Waiting For The Trade – Family Bones Volume 1

Writer: Shawn Granger
Artists: Orlando Baez, Benito Oleo Bellido, Mannie Abelada, Pablo Augustin Lordi
Letterer: Richard Nelson

Collects: Family Bones #1-5

The author was kind enough to send us a copy of this collection along with some others which may come around later in my reviews blitz. This manga-sized volume collects a series of black & white issues dealing with our protagonist Sean, who is sent to stay first with his grandparents and then with his great Aunt and Uncle for a summer whilst his Mum and Dad work through some marital issues. I don’t know for certain but at first glance Sean would appear to be the author projecting himself into the story as Shawn himself is a relative of Ray & Faye Copeland, the serial killing Aunt & Uncle who provide the “true story” element to the book.

Sean’s life with his Aunt & Uncle is unlike anything he’s used to and the harshness of his treatment at their hands is contrasted against his teenage sense of entitlement, at times he’s a complete brat and I must admit that part of me was a little torn at times as I felt he deserved some of the treatment to “take him down a peg or two”, however this dilemma is quickly brushed aside as Ray’s physical and psychological abuse of both Sean and Faye goes to the level that you can feel nothing but disdain for him. There’s one scene off-panel with Ray & Faye which makes for incredibly uncomfortable reading.

The one light in Sean’s life during this time is Wendy, a girl about his age who moved into the area a few years before. They begin a flirtatious relationship which by the end of this volume has just begun to turn physical. Wendy is portrayed as a capable but complex character and her flirtations with Sean take her from innocence to a certain worldliness. She certainly doesn’t fall for him in the soft-focus Hollywood fashion, it’s more of an evolution of an obvious interest and attraction.

There’s a double-edged sword for me in the way that the True Story element is handled. Whilst it brings the book a hook and I would assume some sort of notoriety (as a Brit I’d never heard of the case, I don’t know if it made the news over here but if it did then I never caught it) it also bleeds too heavily into the narrative for my taste. Because you know that Ray and Faye are serial killers things which would come as a surprise lose their impact. When characters disappear, rather than buying into what you’re told in dialogue you immediately know that the Copelands had a hand in it. I assume their involvement will eventually be revealed but I’ve already got the twist. This sensation is heightened by the pinup art which is strewn throughout the book and almost all depicts the Copelands killing.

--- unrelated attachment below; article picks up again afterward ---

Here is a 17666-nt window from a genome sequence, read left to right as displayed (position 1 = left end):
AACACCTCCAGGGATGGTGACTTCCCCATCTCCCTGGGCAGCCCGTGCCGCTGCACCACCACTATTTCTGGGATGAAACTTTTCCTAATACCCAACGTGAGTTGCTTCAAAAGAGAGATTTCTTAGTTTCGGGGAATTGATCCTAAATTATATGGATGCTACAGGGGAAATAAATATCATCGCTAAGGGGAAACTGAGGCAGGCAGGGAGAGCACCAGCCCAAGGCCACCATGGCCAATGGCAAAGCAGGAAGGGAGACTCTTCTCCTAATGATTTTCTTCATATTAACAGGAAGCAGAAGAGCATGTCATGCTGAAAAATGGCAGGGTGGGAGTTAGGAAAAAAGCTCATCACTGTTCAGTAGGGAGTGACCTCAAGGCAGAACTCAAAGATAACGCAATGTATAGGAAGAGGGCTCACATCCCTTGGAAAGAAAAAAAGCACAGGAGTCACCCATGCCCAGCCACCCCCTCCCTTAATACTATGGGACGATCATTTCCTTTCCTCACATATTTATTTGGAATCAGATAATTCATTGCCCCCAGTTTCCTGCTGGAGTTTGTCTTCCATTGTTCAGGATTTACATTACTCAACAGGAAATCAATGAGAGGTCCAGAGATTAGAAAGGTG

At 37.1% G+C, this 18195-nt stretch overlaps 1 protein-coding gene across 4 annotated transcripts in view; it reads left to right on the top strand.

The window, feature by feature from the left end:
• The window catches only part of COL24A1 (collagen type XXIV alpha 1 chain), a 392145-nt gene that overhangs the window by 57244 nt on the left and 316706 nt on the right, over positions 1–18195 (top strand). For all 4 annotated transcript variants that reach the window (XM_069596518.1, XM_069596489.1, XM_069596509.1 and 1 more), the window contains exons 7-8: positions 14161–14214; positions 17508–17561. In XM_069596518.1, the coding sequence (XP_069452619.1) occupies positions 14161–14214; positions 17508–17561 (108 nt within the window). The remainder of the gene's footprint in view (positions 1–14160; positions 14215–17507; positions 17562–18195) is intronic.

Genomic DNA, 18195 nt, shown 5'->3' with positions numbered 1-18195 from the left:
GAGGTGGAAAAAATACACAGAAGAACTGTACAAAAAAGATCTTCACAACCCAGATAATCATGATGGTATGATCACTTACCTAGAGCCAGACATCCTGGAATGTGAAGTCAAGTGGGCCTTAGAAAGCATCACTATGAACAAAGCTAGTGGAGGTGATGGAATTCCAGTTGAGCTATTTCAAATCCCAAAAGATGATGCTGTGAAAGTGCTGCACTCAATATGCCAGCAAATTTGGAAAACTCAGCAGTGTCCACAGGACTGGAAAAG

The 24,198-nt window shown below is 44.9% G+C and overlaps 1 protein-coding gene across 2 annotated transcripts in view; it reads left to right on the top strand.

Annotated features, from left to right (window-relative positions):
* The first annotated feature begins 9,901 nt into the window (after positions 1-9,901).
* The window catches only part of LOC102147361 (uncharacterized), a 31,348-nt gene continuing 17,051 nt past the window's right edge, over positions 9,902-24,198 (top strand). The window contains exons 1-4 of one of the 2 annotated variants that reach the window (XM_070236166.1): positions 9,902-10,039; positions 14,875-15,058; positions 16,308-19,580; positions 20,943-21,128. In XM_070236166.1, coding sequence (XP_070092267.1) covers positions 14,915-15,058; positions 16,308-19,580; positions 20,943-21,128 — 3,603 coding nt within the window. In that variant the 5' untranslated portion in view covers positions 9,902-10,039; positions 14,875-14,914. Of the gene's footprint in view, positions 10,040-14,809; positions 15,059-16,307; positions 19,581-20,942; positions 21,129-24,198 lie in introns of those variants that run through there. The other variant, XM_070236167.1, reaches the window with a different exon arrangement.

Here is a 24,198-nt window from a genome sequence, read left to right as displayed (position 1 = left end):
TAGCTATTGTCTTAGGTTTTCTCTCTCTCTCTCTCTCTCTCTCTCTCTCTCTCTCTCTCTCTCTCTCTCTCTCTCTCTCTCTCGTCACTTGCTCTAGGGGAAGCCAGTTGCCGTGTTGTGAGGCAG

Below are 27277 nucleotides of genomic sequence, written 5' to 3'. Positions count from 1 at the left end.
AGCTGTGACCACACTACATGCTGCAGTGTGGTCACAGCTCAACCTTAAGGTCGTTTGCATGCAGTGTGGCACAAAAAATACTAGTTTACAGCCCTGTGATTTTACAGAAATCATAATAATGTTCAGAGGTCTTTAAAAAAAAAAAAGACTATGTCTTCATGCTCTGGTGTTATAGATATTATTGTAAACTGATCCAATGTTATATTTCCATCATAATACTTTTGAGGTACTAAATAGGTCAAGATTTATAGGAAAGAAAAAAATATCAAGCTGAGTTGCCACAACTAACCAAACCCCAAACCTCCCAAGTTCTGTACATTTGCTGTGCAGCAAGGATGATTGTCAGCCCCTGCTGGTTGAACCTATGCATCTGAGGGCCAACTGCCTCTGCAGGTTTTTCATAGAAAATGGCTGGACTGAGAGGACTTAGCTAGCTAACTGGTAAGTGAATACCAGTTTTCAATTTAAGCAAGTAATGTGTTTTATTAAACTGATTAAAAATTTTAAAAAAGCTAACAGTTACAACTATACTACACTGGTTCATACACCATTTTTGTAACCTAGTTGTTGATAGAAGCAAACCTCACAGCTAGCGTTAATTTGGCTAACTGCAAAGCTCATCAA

Now it could be that Granger does something else and surprises with volume 2, I’ll let you know. It’s a shame as when view as a coming of age tale there’s a lot to like about the plot as Sean continues to try to rebel against Ray.

Artistically the book is varied. Whilst I really like the sexiness Bellido gives Wendy (without being too cheesecake about it) my pick would be Abeleda. At times the B&W art has a real Sean Murphy vibe to it and reminds me a little of Off-Road. The variety of styles, from the aforementioned Murphyishness to the more manga look Bellido uses make it hard to stick with the single narrative. It’s not like a Queen & Country where there’s an arc with each artist.

Ultimately though when I finished the last page of volume 1 my first thought was to read volume 2, which shows that there’s something compelling here if only to see if I was right in my concerns.

Rating:
Reviewer: Dave Williams

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